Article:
Tuesday, December 21, 2010

Cracklin' Oat Bran: Living in Danger

I'm listening to the song "Standing Outside a Broken Telephone Booth With Money in My Hand" by the Primitive Radio Gods, and thinking about Cracklin' Oat Bran. For some reason the two seem to fit. Maybe it's the hollow rectangular shape of the cereal recalling an empty phone booth. Maybe it's the lightly toasted oatmeal taste syncing in my brain with the ethereal piano solo at 2:41. Maybe its the fact that both are outlaws of sorts -- Cracklin' Oat Bran with its unorthodox shape, Primitive Radio Gods with their one-hit-wonderness, both relegated to the sidelines of popular culture, both enjoying a sort of forlorn cult status from the fringes of our popular imagination.

Whatever the reason, Cracklin' Oat Bran has been on my mind. For a good while. Well, for a few days. Until Saturday night, I had actually never tried the stuff. Now I realize it's the XTC or the Beta Band or the Zombies or the Action of the cereal world -- revered by few, forgotten by most. And that's fine. Because mystique is very becoming on cereal, and Cracklin' Oat Bran is nothing if not mysterious. Its squared-off edges and geometric cuts and hard angles seem manufactured in some grey North Korean factory or some underground Montana bunker, infused with military precision and the vestiges of a time when, as Abe Simpson once put it, men's haircuts were so sharp you could set a clock to them.

Thursday, December 16, 2010

Nutritious Bran Treasures Mush

Behold: a cereal name creator. It's kind of stupid. But that didn't stop me from crafting Lucky Dipped Sugar Cubes (TM), a Japanese children's brand; or Sweetened Nut Granola Loops (TM), a healthy alternative to Froot Loops; or even Nutritious Bran Treasures Mush (TM), something you should never, ever eat, yet will nonetheless be appearing on grocery store shelves in Spring 2011.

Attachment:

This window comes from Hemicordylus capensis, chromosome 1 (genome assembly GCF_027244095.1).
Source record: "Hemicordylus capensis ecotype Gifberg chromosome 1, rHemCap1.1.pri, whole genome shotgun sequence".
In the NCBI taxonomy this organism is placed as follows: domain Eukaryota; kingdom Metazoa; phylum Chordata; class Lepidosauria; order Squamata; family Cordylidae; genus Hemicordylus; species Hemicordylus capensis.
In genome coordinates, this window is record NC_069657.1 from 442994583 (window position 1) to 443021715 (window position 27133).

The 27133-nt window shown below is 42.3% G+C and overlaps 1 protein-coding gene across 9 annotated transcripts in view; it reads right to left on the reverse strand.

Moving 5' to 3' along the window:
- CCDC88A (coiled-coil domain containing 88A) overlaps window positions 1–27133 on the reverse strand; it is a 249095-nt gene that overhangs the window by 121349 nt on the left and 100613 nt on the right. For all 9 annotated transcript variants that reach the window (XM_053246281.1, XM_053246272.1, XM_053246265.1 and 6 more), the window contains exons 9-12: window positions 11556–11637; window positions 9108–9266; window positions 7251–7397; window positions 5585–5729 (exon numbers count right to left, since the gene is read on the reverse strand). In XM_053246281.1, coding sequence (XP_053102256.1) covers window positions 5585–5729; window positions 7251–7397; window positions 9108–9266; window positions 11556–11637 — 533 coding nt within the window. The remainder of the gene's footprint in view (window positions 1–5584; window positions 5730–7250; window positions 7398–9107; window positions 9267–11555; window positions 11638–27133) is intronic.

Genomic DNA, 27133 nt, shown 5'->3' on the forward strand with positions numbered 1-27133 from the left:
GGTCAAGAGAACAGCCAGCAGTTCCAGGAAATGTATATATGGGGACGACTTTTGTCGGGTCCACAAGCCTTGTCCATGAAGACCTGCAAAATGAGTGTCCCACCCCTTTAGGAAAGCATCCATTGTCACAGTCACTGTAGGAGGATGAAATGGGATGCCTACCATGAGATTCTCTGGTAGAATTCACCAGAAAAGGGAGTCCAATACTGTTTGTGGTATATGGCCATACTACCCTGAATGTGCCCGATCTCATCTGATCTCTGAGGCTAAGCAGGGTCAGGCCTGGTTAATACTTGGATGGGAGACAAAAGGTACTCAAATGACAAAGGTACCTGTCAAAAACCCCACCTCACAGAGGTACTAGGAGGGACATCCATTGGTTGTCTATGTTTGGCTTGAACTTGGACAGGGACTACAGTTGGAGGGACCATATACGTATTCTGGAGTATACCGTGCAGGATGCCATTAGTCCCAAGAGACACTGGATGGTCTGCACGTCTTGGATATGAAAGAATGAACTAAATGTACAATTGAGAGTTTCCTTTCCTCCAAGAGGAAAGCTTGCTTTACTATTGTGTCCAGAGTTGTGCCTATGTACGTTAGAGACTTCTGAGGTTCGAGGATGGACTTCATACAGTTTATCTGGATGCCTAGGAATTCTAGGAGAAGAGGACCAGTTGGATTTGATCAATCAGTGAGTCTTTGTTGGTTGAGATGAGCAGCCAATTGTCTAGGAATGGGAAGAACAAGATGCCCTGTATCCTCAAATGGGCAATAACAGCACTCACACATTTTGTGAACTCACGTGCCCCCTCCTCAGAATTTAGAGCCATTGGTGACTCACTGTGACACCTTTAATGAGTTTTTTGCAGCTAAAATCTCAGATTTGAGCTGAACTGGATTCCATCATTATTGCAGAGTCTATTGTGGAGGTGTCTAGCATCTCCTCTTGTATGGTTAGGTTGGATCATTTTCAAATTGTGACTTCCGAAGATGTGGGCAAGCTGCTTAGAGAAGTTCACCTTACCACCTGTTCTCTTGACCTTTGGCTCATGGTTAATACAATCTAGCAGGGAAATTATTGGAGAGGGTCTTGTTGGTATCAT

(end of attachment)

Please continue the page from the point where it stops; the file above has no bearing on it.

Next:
Tuesday, December 14, 2010

Cereal Remains of the Day

A cereal sage named Wally recently posited an interesting question to me: How does the enlightened cereal consumer handle the fractional remains at the end a cereal box after the last full bowl has been poured? Is this a matter of choice? Or is there a right and a wrong way to do it? I lean strongly toward the former, believing that cereal consumption is a matter near and dear to the soul and that the only potential sin pertaining to cereal is to not eat it at all. But still, it's a question worth addressing: How do we handle such remains, and why?

But first, allow me to clarify: I'm not talking about crumbs or sugar dust from Frosted Mini Wheats or stale Cheerios or anything else unsightly. My advice is to dispatch of such things forthwith. But what about the raisin-less flakes at the end of a box of Raisin Bran? What about the final fifteen Frosted Mini Wheats? What about the last quarter-cup of Rice Krispies?

Thursday, December 9, 2010

S'mores vs. Waffles

I feel like a kid again. What's better: S'mores or waffles? Two of the supermarket's most sugary, unhealthy, unnatural, highly processed, and damn delicious cereals (in small doses, at least) currently reside in my kitchen cabinet, for no reason other than the fact that they were on sale, and I am, on occasion, a sucker for sugary cereals. I have fond memories of Post's Waffle Crisp, a cereal that hasn't been around for ages yet seems to have been reborn as Kellogg's Eggo Cereal. Adjacent to the latter at Pac N Save was an attractive blue box of Smorz cereal. So I picked them both up for $2 a pop.

Monday, November 22, 2010

Cereal Beer

Cereal-infused beer, that is. They made it, not me. But I'm not saying I wouldn't drink a glass if the opportunity presented itself.


Friday, November 19, 2010

Lucky Charms Three Ways

So I bought some Lucky Charms. I'm not entirely sure why. People had been talking about them, I guess, and I'm highly suggestible. Plus, they're magically delicious, and all that. (Say no more!) The 11.5-oz box was $3.99 at Pac N Save -- not great, but not terrible, either. Certainly worth a try.